Brooklyn ceramics studio Object and Totem has launched a wearable ring-shaped vessel, based mostly on a circular 19th-century flask .
Capable to hold “one particular shot’s worth of liquor” – equivalent to 44 millilitres – the ring-shaped porcelain flask enables the consumer to slide their hand through the gap in the centre and carry it about like a bangle.
Object and Totem founder Julianne Ahn came up with the notion when searching a museum’s collection of artefacts employed by Amish people.
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The cultural group – also recognized as Pennsylvania Dutch – emigrated from Germany throughout the late 17th and 18th centuries and settled in the northeastern American states of Pennsylvania, Ohio and Indiana, among other people.
“I was walking by way of the Amish and Pennsylvania German collection 1 day, and my buddy pointed out a hip flask due to the fact of its simplicity,” mentioned Ahn. “It looked rough and outdated, but the notion was some thing I knew I could reinterpret with a modern sensitivity.”
“My vision for the flask was to develop an additional perform to dress in it or use as a decorative piece for the house,” she mentioned.
The hand-thrown vessel begins out as a single ball of clay. It is then steadily worked and opened up in the middle until it looks like a “flat doughnut”.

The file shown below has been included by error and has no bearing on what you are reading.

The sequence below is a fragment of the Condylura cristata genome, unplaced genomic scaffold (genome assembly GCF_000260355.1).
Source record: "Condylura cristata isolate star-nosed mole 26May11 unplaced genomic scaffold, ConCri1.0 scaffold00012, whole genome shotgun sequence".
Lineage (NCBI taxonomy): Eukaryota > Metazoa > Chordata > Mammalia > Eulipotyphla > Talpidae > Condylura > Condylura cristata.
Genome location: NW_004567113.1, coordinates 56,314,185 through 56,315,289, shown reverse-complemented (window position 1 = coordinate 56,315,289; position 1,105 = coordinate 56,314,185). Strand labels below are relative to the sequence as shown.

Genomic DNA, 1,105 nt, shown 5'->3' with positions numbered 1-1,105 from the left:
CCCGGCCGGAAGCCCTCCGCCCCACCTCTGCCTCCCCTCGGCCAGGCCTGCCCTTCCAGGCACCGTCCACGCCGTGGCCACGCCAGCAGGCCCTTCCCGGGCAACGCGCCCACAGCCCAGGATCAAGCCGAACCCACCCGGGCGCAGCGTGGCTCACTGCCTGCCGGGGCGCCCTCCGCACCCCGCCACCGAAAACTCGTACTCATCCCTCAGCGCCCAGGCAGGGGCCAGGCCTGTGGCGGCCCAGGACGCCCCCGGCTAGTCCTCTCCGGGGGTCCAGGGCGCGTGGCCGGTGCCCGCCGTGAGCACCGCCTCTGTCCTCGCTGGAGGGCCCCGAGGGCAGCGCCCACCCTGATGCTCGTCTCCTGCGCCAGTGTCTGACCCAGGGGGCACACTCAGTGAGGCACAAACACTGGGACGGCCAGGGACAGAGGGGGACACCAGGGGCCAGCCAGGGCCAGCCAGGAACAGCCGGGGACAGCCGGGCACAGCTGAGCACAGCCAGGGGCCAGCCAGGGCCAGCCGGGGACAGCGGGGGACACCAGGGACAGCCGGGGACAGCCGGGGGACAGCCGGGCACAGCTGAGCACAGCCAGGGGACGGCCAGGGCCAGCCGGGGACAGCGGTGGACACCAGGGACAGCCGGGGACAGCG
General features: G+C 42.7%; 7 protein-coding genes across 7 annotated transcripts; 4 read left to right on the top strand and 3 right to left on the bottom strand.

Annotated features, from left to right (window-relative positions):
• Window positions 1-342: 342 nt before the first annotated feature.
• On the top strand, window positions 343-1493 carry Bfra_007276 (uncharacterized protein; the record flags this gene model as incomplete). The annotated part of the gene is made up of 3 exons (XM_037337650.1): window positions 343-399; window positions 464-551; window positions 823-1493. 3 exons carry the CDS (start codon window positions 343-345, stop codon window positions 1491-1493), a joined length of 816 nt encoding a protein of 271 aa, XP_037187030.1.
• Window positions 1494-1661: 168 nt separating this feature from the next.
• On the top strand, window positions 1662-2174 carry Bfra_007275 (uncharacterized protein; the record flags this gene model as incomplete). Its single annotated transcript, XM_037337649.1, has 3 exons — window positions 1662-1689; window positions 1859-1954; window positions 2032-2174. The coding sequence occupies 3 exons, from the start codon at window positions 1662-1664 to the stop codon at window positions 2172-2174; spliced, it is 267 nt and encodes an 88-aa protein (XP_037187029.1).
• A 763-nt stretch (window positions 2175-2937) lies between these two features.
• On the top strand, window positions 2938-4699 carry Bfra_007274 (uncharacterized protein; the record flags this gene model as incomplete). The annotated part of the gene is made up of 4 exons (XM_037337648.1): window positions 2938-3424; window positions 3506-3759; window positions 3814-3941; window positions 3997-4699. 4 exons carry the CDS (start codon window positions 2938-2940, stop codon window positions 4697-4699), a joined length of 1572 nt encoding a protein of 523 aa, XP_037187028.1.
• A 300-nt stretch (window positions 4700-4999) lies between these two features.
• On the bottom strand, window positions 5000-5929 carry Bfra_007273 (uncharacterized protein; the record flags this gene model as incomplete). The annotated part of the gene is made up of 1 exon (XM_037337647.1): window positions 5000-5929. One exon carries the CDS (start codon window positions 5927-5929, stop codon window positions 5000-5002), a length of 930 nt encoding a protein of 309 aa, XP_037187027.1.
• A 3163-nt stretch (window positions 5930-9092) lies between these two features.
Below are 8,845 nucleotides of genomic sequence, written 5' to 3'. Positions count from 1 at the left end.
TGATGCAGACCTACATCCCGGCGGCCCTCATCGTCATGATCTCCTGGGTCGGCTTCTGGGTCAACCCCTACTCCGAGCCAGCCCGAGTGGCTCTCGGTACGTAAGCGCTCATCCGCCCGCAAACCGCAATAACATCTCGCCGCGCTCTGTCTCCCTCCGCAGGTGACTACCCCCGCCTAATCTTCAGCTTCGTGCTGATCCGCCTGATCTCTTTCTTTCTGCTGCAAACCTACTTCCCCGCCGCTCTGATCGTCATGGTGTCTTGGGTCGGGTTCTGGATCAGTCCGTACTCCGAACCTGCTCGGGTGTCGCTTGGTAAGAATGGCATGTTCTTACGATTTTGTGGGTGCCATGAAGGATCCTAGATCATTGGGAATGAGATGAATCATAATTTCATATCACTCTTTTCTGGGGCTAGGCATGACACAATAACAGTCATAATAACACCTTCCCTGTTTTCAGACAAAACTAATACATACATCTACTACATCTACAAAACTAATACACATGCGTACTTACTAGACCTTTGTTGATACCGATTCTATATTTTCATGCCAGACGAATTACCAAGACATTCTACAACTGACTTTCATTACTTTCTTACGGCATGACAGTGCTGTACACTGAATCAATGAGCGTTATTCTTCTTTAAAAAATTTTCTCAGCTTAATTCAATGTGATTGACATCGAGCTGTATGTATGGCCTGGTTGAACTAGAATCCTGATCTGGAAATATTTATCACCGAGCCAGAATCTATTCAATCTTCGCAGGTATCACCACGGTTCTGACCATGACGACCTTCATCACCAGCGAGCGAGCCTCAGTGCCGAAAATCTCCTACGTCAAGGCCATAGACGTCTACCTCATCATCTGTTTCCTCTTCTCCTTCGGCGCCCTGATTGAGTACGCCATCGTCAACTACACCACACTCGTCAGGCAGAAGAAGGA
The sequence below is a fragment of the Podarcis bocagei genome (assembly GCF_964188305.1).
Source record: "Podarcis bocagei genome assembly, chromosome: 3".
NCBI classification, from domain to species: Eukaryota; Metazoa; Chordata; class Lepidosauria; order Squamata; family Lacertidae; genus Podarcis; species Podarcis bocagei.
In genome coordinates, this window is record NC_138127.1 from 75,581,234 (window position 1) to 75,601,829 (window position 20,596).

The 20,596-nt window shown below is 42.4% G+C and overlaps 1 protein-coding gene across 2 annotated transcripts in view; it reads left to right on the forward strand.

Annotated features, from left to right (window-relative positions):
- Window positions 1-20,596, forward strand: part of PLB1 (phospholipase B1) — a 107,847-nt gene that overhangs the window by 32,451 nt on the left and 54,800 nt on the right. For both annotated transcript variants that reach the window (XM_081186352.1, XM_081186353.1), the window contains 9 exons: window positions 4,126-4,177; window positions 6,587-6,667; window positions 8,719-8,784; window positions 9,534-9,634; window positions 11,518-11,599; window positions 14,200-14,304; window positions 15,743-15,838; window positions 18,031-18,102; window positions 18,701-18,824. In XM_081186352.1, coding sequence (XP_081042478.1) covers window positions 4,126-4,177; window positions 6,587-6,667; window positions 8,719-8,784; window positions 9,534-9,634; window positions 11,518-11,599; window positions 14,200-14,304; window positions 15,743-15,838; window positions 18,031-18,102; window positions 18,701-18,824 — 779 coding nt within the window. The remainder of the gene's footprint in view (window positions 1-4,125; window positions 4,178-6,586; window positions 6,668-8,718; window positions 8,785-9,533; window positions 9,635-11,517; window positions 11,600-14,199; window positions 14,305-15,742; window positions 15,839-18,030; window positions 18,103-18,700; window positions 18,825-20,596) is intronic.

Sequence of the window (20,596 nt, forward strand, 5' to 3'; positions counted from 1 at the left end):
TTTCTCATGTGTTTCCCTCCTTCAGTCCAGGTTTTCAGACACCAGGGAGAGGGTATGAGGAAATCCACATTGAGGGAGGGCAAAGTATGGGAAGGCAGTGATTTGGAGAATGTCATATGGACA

“Following steadily applying pressure to the middle of the entire body, you join each walls collectively,” explained Ahn. “You are essentially trapping air as you put pressure on the top to seal the form.”
“When I set out to make my personal model of the circle flask I realized that it is a easy approach that requires a whole lot of patience,” she additional.
“In the starting, I got so carried away on the very first few attempts attempting to refine the outside that I ended up with a couple of deflated donuts.”
A cork stopper seals the protruding spout of the 11- by ten-centimetre flask. It comes in matt white, turquoise and a silver chrome finish.
Much more commonly shaped to fit in a trouser pocket, hip flasks became popular in the early 18th century and had been typically manufactured from pewter, silver or glass.
Modern day flasks are normally crafted from stainless steel and characteristic a captive prime – a small arm that attaches the lid to the vessel to avert it from falling off.
British designer Dominic Wilcox also reimagined the common hip flask layout by completely covering it in massive spikes, although Tokyo layout studio Typical primarily based the design of its Vols mobile telephone on the traditional contoured shape.